Darien water rates going up

<p>Sun-Times Media file photo</p>

Sun-Times Media file photo

Darien residents will soon pay more for Lake Michigan water after the City Council voted Monday to pass along rate hikes imposed by the city of Chicago and the DuPage Water Commission.

Water rates will jump to $7.75 per 1,000 gallons from the current rate of $6.40. Those who live outside the city limits but receive Darien water will now pay $9.30 per 1,000 gallons. In addition, aldermen agreed to double the fixed connection fee charged to each water account, from $5 to $10 per month, to cover the city’s cost of maintaining its water distribution system, reading meters, detecting leaks, billing, and monitoring water quality, among other functions. Residents of unincorporated areas will now pay $12 more per month for this fee.

According to the U.S. Environmental Protection Agency, typical water consumption is about 100 gallons per person per day, or about 12,000 gallons per month for a family of four. In Darien, that family would pay an additional $16.20 per month under the new rate structure. Once the increased fixed fee is figured in, the monthly increase is $21.20.

Mayor Kathleen Weaver noted the city had no choice but to pass on steep water rate hikes imposed by the city of Chicago on the DuPage Water Commission. Chicago officials said the increases were necessary to maintain its massive but antiquated water system, and the DuPage Water Commission has tacked on increases of its own as it seeks to regain its financial footing. As a result, customers served by the commission paid 30 percent more for lake water in 2012, 20 percent more in 2013, 18 percent more this year, and will pay an additional 17 percent in 2015.

For residents of Darien and other towns impacted by these rate hikes, now may be time to fix dripping faucets and leaky toilets. Leaks account for nearly 14 percent of all residential water use, according to the American Water Works Research Foundation, or nearly as much water as is drawn from faucets inside the average U.S. home each day. A leaky toilet alone can waste 200 gallons of water or more each day.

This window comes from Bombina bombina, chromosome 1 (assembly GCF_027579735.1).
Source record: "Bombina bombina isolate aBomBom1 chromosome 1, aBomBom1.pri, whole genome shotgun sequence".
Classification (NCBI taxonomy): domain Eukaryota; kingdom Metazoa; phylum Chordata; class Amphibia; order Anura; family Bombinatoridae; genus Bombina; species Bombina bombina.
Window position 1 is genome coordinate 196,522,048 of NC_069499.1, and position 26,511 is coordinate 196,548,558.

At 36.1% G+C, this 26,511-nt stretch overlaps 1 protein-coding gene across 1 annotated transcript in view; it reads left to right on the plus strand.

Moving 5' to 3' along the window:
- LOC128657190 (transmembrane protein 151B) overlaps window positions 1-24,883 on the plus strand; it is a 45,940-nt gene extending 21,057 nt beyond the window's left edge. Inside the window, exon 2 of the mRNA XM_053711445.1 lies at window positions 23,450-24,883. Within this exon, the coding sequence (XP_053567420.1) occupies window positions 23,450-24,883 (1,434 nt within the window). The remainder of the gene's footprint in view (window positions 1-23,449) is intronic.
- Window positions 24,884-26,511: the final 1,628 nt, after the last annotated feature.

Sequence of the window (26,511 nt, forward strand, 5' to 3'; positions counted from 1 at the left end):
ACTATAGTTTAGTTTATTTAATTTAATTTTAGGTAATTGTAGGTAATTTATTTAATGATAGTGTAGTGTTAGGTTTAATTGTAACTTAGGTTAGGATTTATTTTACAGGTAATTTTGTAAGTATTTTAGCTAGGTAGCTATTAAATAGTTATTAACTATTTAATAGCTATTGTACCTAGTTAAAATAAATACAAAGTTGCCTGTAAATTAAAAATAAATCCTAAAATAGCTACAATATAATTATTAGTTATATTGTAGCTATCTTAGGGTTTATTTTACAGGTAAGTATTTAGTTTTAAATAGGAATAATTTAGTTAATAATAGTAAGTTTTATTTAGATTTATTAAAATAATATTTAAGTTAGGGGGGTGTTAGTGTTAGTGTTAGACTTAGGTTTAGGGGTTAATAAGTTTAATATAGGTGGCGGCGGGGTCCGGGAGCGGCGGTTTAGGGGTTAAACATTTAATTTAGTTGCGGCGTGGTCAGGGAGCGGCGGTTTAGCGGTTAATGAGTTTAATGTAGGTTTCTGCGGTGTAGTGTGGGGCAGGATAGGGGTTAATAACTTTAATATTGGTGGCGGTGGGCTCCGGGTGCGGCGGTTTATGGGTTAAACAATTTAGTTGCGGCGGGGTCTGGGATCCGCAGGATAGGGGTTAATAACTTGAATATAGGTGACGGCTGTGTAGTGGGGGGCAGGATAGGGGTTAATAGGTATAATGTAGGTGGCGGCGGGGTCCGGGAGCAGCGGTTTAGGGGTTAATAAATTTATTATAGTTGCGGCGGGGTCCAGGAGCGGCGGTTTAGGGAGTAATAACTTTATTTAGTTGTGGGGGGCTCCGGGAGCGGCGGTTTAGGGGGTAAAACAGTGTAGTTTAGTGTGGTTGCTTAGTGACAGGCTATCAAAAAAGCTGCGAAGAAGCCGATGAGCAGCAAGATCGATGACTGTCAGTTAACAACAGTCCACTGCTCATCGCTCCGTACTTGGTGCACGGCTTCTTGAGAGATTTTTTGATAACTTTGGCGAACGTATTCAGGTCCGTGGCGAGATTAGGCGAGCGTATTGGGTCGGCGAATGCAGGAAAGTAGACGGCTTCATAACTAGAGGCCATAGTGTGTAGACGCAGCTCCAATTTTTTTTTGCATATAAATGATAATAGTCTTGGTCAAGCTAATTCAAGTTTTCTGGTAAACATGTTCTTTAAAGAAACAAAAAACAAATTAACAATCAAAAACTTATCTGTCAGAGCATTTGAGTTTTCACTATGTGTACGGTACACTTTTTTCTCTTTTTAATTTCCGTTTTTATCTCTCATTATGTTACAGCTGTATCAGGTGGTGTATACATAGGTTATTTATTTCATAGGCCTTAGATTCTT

On a related note, the city’s Municipal Services Department is flushing fire hydrants throughout the city this week, always on an overnight basis (between 10 p.m. and 6 a.m.) to reduce the impact on residents. Even so, some users may experience discolored water as accumulated rust and minerals are removed. Should this occur, the city advises users to run the cold water inside their homes until the discoloration disappears, usually within three to 10 minutes.

In other action Monday, the City Council:

• adopted the 2014 concrete replacement program, under which residents can replace their sidewalks, driveways, curbs and driveway aprons at a reduced cost. These costs range from $3.93 per square foot for aprons to $12.70 per square foot for curbs and gutters. The signup deadline is July 3. Residents can call 630-837-8805 for more information.

• approved architectural renderings from the Shive-Hattery engineering and design firm for the city-owned portion of the Heritage Plaza redevelopment project at the northeast corner of Cass Avenue and Plainfield Road.

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